Karol "Bo" Bobko, who was the only NASA astronaut to fly on the first launch of two space shuttle orbiters, has died at the age of 85.
Bobko's death on Thursday (Aug. 17) was confirmed by the Association of Space Explorers, a professional organization for the world's astronauts and cosmonauts. A distinguished member, Bobko previously served as president of the U.S. chapter of the association.
Bobko joined NASA in 1969 with the agency's seventh group of astronauts. Unlike the classes that came before and after his selection, though, Bobko and his six fellow Group 7 members were transplants from another astronaut corps: the U.S. Air Force's Manned Orbiting Laboratory (MOL) program.
When the MOL program was canceled in June 1969, NASA accepted the seven youngest members into its astronaut corps but did not have any immediate need for them.
"Perhaps the first year or so was rather, at times, rather frustrating," said Bobko in a 2002 NASA oral history interview. "During the first year, we were told twice that we were fired."
"And then that was rescinded," Bobko said. "They said, 'The program is not going anyplace. We don't need you folks, and, so you're going to be let go and go back to the Air Force.' But that was rescinded, and we stayed and got involved in the programs that were going on here."
Still, it would be 14 years before Bobko flew to space for the first time. On April 4, 1983, the space shuttle Challenger lifted off on its first mission, STS-6, with Bobko as its pilot.
"First flight of Challenger. First lightweight [external fuel] tank. Okay, we launched the big first satellite, the TDRS [Tracking and Data Relay Satellite-1]," said Bobko, listing what set STS-6 apart from other missions. "It was also the first flight of the HUD, the heads-up display, which I had on my side [of the flight deck]."
The mission also included the first spacewalk (extravehicular activity, EVA), from the space shuttle.
"My responsibility was getting them [Story Musgrave and Don Peterson] into the suits, which is not a small responsibility. I mean, you're putting them into their own little spacesuit or spacecraft. You know, it provides power and atmosphere and communications and meteoroid protection. It does everything. So it's kind of like launching a small satellite, except it's got a man in it," Bobko said.
"But that went well. It was interesting to take photographs of them out there in the payload bay. It looks different when you're up in space and have somebody, one of your friends, floating around back there," he said.
Not everything went as well during the five-day mission. The orbiter's guidance computer went offline.
"It failed, but we were on orbit, and the shuttle is — the shuttle, unlike the station on orbit, is very benign. It doesn't take computers to keep it running," said Bobko. "So it failed, and we were able to go through the whole procedure and bring it back up, change it to basically another position. When you fly the shuttle, you have four computers and a fifth which is a backup, and those four computers have what are called strings, so each computer has different things that are hooked to it that it commands and some of those strings are more important to it than others, so we took this computer and put it on one of the less important strings."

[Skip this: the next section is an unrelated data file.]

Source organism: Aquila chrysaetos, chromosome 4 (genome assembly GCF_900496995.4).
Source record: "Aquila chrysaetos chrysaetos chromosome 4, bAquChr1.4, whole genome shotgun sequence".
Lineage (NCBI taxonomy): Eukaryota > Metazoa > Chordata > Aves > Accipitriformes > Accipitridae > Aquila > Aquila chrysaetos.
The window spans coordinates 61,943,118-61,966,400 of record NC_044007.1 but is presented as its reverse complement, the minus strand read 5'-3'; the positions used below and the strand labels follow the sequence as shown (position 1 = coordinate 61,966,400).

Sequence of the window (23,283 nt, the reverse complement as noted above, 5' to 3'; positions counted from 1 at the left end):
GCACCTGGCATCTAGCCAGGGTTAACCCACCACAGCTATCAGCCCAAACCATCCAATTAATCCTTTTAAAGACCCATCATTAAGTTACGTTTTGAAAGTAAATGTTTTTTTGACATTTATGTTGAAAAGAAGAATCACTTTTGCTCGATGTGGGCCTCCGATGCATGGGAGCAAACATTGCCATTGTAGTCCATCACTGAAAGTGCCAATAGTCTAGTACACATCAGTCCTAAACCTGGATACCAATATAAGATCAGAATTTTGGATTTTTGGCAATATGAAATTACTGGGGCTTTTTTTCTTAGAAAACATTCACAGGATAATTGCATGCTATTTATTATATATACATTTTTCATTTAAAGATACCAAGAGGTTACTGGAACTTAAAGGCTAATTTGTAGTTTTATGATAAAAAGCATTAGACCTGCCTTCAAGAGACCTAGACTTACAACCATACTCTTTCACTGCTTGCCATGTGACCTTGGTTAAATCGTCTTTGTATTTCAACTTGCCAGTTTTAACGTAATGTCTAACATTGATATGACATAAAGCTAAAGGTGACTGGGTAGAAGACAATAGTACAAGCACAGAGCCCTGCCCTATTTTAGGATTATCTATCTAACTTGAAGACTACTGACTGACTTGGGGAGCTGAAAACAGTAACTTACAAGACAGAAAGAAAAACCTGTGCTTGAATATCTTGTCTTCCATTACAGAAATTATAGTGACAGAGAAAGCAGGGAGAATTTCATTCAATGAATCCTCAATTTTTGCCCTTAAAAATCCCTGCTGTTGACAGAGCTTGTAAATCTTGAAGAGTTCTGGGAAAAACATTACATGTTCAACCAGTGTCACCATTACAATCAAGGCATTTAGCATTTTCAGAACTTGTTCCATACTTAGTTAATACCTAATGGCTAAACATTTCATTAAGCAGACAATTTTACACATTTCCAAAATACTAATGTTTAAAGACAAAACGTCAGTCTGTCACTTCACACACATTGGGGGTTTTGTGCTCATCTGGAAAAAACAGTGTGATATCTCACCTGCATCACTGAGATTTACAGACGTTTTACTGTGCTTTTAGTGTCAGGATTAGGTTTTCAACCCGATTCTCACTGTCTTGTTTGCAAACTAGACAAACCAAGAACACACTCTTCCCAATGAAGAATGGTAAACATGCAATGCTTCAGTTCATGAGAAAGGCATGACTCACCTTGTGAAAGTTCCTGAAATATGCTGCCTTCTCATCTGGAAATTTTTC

Bobko's launched on his second spaceflight as commander of space shuttle Discovery on April 12, 1985. His six STS-51D crewmates included the first first sitting member of Congress to fly into space, Senator Jake Garn of Utah.
"Jake was a great person. He had more flying time than I did. He knew what it was to be a crew member," said Bobko. "So, for a [payload] specialist, he was a great [payload] specialist. His only problem was that he got very sick on orbit."
The nearly seven-day mission deployed two communication satellites, resulting in the first unplanned spacewalk in U.S. history.
"One of those satellites didn't work, and so we had backed off 30 or 40 miles [48 or 64 kilometers] and then the ground decided that we would go back and attempt a rescue on it. And so that turned into quite a bit different situation than we had anticipated," Bobko said.
"We had to send two guys [Jeffrey Hoffman and David Griggs] EVA, which was an unplanned EVA for that flight, but I had been the one who had sent Story and Don EVA earlier, so I didn't have anybody else learn that skill since we didn't have a scheduled EVA. So I was the one who sent the crew members EVA," he said. "They strapped a thing that looked like a fly swatter on the end of the big [robotic] arm, which we hadn't planned to use."
The spacewalk was successful, but the "fly swatter" was not. The satellite was retrieved, repaired and redeployed by a later space shuttle mission.
Bobko's third and final flight into space, STS-51J on Oct. 3, 1985, was the first flight for space shuttle Atlantis. It was also the second mission devoted solely to deploying a U.S. Department of Defense payload.
Again assigned as commander, Bobko and his four crewmates spent four days in Earth orbit conducting activities that to this day remain classified.
"What can I tell you about the third mission? The third mission was pretty vanilla. I mean, we went on time and we landed according to the schedule. The fact that it was classified was a pain, but you lived with that," Bobko said.